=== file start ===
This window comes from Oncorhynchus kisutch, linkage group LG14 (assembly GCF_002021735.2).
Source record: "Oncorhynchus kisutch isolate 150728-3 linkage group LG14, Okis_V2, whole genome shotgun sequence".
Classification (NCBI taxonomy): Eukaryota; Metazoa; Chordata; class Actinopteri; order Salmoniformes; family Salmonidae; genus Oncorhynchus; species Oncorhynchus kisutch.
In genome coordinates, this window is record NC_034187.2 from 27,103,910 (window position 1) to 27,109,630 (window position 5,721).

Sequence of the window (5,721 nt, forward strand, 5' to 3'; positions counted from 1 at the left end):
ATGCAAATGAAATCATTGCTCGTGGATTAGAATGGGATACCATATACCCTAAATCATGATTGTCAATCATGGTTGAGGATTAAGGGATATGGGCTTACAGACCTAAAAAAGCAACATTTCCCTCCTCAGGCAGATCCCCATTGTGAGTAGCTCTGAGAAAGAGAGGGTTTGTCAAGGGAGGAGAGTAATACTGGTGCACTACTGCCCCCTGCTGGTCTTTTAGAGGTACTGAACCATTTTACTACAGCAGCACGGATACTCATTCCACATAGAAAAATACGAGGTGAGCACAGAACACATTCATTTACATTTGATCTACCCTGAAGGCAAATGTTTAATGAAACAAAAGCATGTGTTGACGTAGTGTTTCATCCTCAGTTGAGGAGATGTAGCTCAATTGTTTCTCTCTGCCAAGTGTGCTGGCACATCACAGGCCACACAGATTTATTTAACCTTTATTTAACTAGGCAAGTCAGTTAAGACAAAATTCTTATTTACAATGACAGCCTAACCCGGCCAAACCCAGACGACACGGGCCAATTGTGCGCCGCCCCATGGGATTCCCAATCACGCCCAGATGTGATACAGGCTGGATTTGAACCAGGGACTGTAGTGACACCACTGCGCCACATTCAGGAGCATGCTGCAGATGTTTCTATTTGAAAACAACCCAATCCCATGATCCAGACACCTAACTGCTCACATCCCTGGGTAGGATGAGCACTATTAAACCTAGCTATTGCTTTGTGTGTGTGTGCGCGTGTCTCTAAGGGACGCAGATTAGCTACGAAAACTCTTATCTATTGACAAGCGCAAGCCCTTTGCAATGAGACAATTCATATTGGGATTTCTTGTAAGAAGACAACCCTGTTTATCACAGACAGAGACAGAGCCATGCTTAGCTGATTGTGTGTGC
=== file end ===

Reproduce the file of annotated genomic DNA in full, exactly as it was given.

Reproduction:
This window comes from Oncorhynchus kisutch, linkage group LG14 (assembly GCF_002021735.2).
Source record: "Oncorhynchus kisutch isolate 150728-3 linkage group LG14, Okis_V2, whole genome shotgun sequence".
Classification (NCBI taxonomy): Eukaryota; Metazoa; Chordata; class Actinopteri; order Salmoniformes; family Salmonidae; genus Oncorhynchus; species Oncorhynchus kisutch.
In genome coordinates, this window is record NC_034187.2 from 27,103,910 (window position 1) to 27,109,630 (window position 5,721).

Sequence of the window (5,721 nt, forward strand, 5' to 3'; positions counted from 1 at the left end):
ATGCAAATGAAATCATTGCTCGTGGATTAGAATGGGATACCATATACCCTAAATCATGATTGTCAATCATGGTTGAGGATTAAGGGATATGGGCTTACAGACCTAAAAAAGCAACATTTCCCTCCTCAGGCAGATCCCCATTGTGAGTAGCTCTGAGAAAGAGAGGGTTTGTCAAGGGAGGAGAGTAATACTGGTGCACTACTGCCCCCTGCTGGTCTTTTAGAGGTACTGAACCATTTTACTACAGCAGCACGGATACTCATTCCACATAGAAAAATACGAGGTGAGCACAGAACACATTCATTTACATTTGATCTACCCTGAAGGCAAATGTTTAATGAAACAAAAGCATGTGTTGACGTAGTGTTTCATCCTCAGTTGAGGAGATGTAGCTCAATTGTTTCTCTCTGCCAAGTGTGCTGGCACATCACAGGCCACACAGATTTATTTAACCTTTATTTAACTAGGCAAGTCAGTTAAGACAAAATTCTTATTTACAATGACAGCCTAACCCGGCCAAACCCAGACGACACGGGCCAATTGTGCGCCGCCCCATGGGATTCCCAATCACGCCCAGATGTGATACAGGCTGGATTTGAACCAGGGACTGTAGTGACACCACTGCGCCACATTCAGGAGCATGCTGCAGATGTTTCTATTTGAAAACAACCCAATCCCATGATCCAGACACCTAACTGCTCACATCCCTGGGTAGGATGAGCACTATTAAACCTAGCTATTGCTTTGTGTGTGTGTGCGCGTGTCTCTAAGGGACGCAGATTAGCTACGAAAACTCTTATCTATTGACAAGCGCAAGCCCTTTGCAATGAGACAATTCATATTGGGATTTCTTGTAAGAAGACAACCCTGTTTATCACAGACAGAGACAGAGCCATGCTTAGCTGATTGTGTGTGC